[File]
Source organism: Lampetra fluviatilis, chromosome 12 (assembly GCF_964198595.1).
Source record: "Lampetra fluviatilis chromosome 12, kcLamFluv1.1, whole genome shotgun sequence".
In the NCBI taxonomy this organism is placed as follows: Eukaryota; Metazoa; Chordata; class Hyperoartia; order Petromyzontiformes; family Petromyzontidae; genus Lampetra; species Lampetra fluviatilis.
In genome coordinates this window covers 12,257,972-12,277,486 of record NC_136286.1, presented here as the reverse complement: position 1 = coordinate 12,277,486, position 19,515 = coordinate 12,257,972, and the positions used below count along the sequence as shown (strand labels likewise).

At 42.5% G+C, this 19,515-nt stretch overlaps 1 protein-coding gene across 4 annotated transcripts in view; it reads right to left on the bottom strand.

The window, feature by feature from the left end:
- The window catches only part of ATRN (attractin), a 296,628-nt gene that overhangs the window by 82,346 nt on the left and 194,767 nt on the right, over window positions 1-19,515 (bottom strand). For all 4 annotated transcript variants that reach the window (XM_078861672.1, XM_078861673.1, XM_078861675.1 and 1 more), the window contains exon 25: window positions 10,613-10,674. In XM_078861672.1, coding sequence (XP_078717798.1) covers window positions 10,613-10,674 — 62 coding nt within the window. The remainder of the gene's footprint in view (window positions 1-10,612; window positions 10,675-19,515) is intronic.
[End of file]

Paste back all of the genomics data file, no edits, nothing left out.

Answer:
Source organism: Lampetra fluviatilis, chromosome 12 (assembly GCF_964198595.1).
Source record: "Lampetra fluviatilis chromosome 12, kcLamFluv1.1, whole genome shotgun sequence".
In the NCBI taxonomy this organism is placed as follows: Eukaryota; Metazoa; Chordata; class Hyperoartia; order Petromyzontiformes; family Petromyzontidae; genus Lampetra; species Lampetra fluviatilis.
In genome coordinates this window covers 12,257,972-12,277,486 of record NC_136286.1, presented here as the reverse complement: position 1 = coordinate 12,277,486, position 19,515 = coordinate 12,257,972, and the positions used below count along the sequence as shown (strand labels likewise).

At 42.5% G+C, this 19,515-nt stretch overlaps 1 protein-coding gene across 4 annotated transcripts in view; it reads right to left on the bottom strand.

The window, feature by feature from the left end:
- The window catches only part of ATRN (attractin), a 296,628-nt gene that overhangs the window by 82,346 nt on the left and 194,767 nt on the right, over window positions 1-19,515 (bottom strand). For all 4 annotated transcript variants that reach the window (XM_078861672.1, XM_078861673.1, XM_078861675.1 and 1 more), the window contains exon 25: window positions 10,613-10,674. In XM_078861672.1, coding sequence (XP_078717798.1) covers window positions 10,613-10,674 — 62 coding nt within the window. The remainder of the gene's footprint in view (window positions 1-10,612; window positions 10,675-19,515) is intronic.